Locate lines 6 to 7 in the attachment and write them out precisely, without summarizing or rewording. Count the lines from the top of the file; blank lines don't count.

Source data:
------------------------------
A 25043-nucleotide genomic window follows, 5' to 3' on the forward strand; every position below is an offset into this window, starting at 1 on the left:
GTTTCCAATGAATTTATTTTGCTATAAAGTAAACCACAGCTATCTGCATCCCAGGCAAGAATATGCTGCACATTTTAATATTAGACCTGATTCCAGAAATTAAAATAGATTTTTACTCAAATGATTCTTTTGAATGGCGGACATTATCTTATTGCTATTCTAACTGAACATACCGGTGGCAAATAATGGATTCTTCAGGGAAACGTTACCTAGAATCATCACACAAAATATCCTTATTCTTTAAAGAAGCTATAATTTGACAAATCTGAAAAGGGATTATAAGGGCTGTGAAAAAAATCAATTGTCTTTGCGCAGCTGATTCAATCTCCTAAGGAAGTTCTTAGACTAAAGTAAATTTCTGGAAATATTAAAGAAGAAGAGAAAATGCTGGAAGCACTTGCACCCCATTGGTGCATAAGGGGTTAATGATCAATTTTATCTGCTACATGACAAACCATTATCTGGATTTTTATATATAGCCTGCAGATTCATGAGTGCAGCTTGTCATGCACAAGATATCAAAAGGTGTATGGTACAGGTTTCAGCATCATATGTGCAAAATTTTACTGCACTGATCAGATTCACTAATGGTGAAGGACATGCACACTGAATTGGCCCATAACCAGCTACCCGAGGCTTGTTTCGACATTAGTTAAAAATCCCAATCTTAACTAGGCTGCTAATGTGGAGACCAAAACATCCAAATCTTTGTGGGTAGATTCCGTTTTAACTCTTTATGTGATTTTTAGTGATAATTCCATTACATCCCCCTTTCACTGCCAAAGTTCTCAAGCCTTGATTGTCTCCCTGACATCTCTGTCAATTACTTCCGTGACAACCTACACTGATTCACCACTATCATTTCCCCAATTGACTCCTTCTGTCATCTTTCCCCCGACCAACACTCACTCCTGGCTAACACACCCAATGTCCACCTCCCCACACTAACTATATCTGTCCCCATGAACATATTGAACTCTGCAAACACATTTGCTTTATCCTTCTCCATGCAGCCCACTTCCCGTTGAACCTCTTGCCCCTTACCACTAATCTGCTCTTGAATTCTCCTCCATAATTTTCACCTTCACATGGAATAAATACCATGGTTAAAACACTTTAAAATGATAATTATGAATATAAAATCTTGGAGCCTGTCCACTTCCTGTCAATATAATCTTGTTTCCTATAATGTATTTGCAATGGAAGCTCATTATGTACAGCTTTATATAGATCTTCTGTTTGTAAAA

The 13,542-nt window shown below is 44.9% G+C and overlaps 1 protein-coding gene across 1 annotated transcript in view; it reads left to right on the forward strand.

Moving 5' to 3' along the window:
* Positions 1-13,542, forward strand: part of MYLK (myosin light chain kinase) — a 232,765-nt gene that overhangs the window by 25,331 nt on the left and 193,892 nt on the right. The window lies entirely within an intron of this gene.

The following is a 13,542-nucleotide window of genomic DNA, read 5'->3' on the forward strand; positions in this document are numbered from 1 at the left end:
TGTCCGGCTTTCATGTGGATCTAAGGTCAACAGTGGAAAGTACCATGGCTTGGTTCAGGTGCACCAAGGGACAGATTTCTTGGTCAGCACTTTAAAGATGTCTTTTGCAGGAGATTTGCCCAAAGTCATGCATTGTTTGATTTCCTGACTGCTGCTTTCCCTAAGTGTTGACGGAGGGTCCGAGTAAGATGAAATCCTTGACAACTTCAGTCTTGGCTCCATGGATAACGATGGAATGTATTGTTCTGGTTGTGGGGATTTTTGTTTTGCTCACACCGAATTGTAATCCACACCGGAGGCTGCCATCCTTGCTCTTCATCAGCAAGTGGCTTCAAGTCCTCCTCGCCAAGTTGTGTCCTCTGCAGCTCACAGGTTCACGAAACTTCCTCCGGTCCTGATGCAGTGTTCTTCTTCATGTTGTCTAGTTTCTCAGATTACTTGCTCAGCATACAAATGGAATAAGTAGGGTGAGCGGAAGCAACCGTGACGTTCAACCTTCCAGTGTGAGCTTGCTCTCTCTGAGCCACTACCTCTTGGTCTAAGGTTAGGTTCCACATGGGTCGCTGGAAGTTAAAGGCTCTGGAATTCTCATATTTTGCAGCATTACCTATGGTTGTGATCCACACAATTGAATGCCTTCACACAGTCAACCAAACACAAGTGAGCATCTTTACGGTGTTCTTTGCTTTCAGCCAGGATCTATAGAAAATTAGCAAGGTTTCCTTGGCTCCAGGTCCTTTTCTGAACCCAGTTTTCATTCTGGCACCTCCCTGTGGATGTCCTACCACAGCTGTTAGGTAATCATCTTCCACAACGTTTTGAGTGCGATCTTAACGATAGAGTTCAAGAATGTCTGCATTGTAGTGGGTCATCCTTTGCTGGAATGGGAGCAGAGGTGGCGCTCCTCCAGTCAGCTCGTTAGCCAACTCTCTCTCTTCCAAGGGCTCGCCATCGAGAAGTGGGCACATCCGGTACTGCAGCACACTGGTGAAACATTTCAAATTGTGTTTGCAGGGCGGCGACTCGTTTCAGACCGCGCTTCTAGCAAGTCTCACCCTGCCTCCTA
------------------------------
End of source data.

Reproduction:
The following is a 13,542-nucleotide window of genomic DNA, read 5'->3' on the forward strand; positions in this document are numbered from 1 at the left end:
TGTCCGGCTTTCATGTGGATCTAAGGTCAACAGTGGAAAGTACCATGGCTTGGTTCAGGTGCACCAAGGGACAGATTTCTTGGTCAGCACTTTAAAGATGTCTTTTGCAGGAGATTTGCCCAAAGTCATGCATTGTTTGATTTCCTGACTGCTGCTTTCCCTAAGTGTTGACGGAGGGTCCGAGTAAGATGAAATCCTTGACAACTTCAGTCTTGGCTCCATGGATAACGATGGAATGTATTGTTCTGGTTGTGGGGATTTTTGTTTTGCTCACACCGAATTGTAATCCACACCGGAGGCTGCCATCCTTGCTCTTCATCAGCAAGTGGCTTCAAGTCCTCCTCGCCAAGTTGTGTCCTCTGCAGCTCACAGGTTCACGAAACTTCCTCCGGTCCTGATGCAGTGTTCTTCTTCATGTTGTCTAGTTTCTCAGATTACTTGCTCAGCATACAAATGGAATAAGTAGGGTGAGCGGAAGCAACCGTGACGTTCAACCTTCCAGTGTGAGCTTGCTCTCTCTGAGCCACTACCTCTTGGTCTAAGGTTAGGTTCCACATGGGTCGCTGGAAGTTAAAGGCTCTGGAATTCTCATATTTTGCAGCATTACCTATGGTTGTGATCCACACAATTGAATGCCTTCACACAGTCAACCAAACACAAGTGAGCATCTTTACGGTGTTCTTTGCTTTCAGCCAGGATCTATAGAAAATTAGCAAGGTTTCCTTGGCTCCAGGTCCTTTTCTGAACCCAGTTTTCATTCTGGCACCTCCCTGTGGATGTCCTACCACAGCTGTTAGGTAATCATCTTCCACAACGTTTTGAGTGCGATCTTAACGATAGAGTTCAAGAATGTCTGCATTGTAGTGGGTCATCCTTTGCTGGAATGGGAGCAGAGGTGGCGCTCCTCCAGTCAGCTCGTTAGCCAACTCTCTCTCTTCCAAGGGCTCGCCATCGAGAAGTGGGCACATCCGGTACTGCAGCACACTGGTGAAACATTTCAAATTGTGTTTGCAGGGCGGCGACTCGTTTCAGACCGCGCTTCTAGCAAGTCTCACCCTGCCTCCTA